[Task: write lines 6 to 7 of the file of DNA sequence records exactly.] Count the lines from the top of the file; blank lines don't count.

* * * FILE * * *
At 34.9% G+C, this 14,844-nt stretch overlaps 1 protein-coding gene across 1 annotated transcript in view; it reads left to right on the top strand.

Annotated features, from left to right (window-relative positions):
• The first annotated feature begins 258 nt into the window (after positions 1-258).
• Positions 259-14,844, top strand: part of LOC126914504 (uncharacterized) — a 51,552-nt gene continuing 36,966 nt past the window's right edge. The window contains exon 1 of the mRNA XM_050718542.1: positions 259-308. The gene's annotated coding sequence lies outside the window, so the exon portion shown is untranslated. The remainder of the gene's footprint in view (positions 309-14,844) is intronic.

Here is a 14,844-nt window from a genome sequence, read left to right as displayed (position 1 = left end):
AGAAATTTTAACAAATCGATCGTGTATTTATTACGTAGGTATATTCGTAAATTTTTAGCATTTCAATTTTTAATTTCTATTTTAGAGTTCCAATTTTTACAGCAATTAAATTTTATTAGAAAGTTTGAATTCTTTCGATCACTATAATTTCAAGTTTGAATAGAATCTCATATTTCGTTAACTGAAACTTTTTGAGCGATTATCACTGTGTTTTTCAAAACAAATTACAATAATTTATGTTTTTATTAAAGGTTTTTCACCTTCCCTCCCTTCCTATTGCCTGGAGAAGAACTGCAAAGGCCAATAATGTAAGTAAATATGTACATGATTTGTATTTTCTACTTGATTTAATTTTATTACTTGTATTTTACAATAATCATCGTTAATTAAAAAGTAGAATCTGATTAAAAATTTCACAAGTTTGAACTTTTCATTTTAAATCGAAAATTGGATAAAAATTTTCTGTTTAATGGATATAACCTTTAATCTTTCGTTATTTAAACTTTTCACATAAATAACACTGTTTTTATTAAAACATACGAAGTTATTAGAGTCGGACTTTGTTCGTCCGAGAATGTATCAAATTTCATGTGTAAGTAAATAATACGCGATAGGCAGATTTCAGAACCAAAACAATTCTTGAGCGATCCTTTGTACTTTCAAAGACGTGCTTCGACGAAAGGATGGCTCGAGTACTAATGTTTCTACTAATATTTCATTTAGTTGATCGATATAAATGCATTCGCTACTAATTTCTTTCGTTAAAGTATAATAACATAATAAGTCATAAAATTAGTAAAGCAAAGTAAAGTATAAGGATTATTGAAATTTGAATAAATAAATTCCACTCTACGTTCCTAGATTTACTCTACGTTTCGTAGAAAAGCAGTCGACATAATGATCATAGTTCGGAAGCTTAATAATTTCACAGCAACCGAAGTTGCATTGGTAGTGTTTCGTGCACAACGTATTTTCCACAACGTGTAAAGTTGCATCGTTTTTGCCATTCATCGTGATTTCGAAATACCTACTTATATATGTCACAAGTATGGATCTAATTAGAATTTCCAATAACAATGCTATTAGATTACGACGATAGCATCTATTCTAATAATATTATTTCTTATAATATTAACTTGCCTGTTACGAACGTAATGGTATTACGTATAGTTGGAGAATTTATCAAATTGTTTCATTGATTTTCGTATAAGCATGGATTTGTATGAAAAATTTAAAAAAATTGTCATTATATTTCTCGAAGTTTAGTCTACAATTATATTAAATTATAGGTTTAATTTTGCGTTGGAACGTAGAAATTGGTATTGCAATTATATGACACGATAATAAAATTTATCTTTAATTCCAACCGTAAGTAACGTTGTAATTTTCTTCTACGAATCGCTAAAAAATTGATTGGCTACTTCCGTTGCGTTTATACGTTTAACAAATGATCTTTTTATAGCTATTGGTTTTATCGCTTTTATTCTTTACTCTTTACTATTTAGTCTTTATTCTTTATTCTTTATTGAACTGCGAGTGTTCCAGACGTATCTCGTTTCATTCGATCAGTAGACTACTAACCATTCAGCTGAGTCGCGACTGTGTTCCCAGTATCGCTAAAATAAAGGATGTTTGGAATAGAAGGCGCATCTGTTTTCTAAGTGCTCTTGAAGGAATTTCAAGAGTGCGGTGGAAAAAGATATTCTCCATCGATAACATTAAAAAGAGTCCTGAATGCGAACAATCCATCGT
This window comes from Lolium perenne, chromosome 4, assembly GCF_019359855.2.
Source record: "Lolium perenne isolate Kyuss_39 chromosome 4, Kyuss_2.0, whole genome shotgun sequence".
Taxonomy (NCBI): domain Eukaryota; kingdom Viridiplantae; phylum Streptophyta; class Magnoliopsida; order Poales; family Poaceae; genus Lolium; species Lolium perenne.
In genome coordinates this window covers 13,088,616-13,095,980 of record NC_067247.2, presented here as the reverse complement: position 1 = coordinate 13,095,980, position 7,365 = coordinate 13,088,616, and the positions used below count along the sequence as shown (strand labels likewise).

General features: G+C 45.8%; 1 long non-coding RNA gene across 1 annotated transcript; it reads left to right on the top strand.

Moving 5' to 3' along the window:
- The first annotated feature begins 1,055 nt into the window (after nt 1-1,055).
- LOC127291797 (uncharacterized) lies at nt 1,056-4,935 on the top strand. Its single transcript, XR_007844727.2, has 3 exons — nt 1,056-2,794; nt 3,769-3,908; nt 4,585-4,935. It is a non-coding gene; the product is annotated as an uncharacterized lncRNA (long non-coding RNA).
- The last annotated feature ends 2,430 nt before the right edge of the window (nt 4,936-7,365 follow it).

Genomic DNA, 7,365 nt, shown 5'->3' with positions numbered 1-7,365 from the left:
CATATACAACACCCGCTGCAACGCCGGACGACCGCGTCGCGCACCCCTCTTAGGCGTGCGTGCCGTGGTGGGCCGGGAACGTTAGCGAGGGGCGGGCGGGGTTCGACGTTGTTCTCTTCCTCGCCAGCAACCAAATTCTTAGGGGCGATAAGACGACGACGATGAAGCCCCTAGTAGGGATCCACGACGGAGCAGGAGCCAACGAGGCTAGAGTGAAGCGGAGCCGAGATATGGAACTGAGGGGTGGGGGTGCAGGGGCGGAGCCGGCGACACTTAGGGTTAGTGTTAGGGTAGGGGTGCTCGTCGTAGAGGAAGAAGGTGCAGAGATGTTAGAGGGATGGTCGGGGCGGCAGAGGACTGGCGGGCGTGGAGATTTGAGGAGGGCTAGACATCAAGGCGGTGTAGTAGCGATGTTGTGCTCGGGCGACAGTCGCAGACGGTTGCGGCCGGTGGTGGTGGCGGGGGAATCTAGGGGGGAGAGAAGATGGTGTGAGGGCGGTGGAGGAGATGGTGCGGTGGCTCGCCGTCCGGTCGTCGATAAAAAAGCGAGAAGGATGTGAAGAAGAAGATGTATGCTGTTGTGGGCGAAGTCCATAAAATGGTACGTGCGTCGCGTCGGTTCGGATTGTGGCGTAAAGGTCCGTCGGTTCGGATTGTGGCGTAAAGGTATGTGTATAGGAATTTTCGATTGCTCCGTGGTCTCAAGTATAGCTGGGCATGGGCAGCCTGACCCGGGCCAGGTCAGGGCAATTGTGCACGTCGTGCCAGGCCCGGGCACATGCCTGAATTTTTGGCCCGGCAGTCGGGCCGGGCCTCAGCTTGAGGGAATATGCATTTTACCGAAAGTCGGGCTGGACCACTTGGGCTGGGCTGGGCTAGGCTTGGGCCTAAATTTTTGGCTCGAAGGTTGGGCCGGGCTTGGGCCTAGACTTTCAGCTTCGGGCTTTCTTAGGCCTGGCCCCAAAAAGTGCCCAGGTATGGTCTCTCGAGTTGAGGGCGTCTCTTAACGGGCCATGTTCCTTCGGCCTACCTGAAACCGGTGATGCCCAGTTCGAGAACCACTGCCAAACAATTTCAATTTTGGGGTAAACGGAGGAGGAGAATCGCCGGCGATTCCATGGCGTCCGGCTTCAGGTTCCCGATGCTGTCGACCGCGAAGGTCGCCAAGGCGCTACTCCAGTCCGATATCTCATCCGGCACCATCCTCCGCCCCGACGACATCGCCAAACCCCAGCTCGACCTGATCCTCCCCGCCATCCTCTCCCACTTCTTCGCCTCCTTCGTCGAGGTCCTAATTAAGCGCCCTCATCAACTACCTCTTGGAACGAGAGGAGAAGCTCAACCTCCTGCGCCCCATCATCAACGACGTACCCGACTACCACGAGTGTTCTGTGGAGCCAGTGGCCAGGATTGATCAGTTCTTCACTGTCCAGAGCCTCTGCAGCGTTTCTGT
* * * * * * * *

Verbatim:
AGAAATTTTAACAAATCGATCGTGTATTTATTACGTAGGTATATTCGTAAATTTTTAGCATTTCAATTTTTAATTTCTATTTTAGAGTTCCAATTTTTACAGCAATTAAATTTTATTAGAAAGTTTGAATTCTTTCGATCACTATAATTTCAAGTTTGAATAGAATCTCATATTTCGTTAACTGAAACTTTTTGAGCGATTATCACTGTGTTTTTCAAAACAAATTACAATAATTTATGTTTTTATTAAAGGTTTTTCACCTTCCCTCCCTTCCTATTGCCTGGAGAAGAACTGCAAAGGCCAATAATGTAAGTAAATATGTACATGATTTGTATTTTCTACTTGATTTAATTTTATTACTTGTATTTTACAATAATCATCGTTAATTAAAAAGTAGAATCTGATTAAAAATTTCACAAGTTTGAACTTTTCATTTTAAATCGAAAATTGGATAAAAATTTTCTGTTTAATGGATATAACCTTTAATCTTTCGTTATTTAAACTTTTCACATAAATAACACTGTTTTTATTAAAACATACGAAGTTATTAGAGTCGGACTTTGTTCGTCCGAGAATGTATCAAATTTCATGTGTAAGTAAATAATACGCGATAGGCAGATTTCAGAACCAAAACAATTCTTGAGCGATCCTTTGTACTTTCAAAGACGTGCTTCGACGAAAGGATGGCTCGAGTACTAATGTTTCTACTAATATTTCATTTAGTTGATCGATATAAATGCATTCGCTACTAATTTCTTTCGTTAAAGTATAATAACATAATAAGTCATAAAATTAGTAAAGCAAAGTAAAGTATAAGGATTATTGAAATTTGAATAAATAAATTCCACTCTACGTTCCTAGATTTACTCTACGTTTCGTAGAAAAGCAGTCGACATAATGATCATAGTTCGGAAGCTTAATAATTTCACAGCAACCGAAGTTGCATTGGTAGTGTTTCGTGCACAACGTATTTTCCACAACGTGTAAAGTTGCATCGTTTTTGCCATTCATCGTGATTTCGAAATACCTACTTATATATGTCACAAGTATGGATCTAATTAGAATTTCCAATAACAATGCTATTAGATTACGACGATAGCATCTATTCTAATAATATTATTTCTTATAATATTAACTTGCCTGTTACGAACGTAATGGTATTACGTATAGTTGGAGAATTTATCAAATTGTTTCATTGATTTTCGTATAAGCATGGATTTGTATGAAAAATTTAAAAAAATTGTCATTATATTTCTCGAAGTTTAGTCTACAATTATATTAAATTATAGGTTTAATTTTGCGTTGGAACGTAGAAATTGGTATTGCAATTATATGACACGATAATAAAATTTATCTTTAATTCCAACCGTAAGTAACGTTGTAATTTTCTTCTACGAATCGCTAAAAAATTGATTGGCTACTTCCGTTGCGTTTATACGTTTAACAAATGATCTTTTTATAGCTATTGGTTTTATCGCTTTTATTCTTTACTCTTTACTATTTAGTCTTTATTCTTTATTCTTTATTGAACTGCGAGTGTTCCAGACGTATCTCGTTTCATTCGATCAGTAGACTACTAACCATTCAGCTGAGTCGCGACTGTGTTCCCAGTATCGCTAAAATAAAGGATGTTTGGAATAGAAGGCGCATCTGTTTTCTAAGTGCTCTTGAAGGAATTTCAAGAGTGCGGTGGAAAAAGATATTCTCCATCGATAACATTAAAAAGAGTCCTGAATGCGAACAATCCATCGT
This window comes from Lolium perenne, chromosome 4, assembly GCF_019359855.2.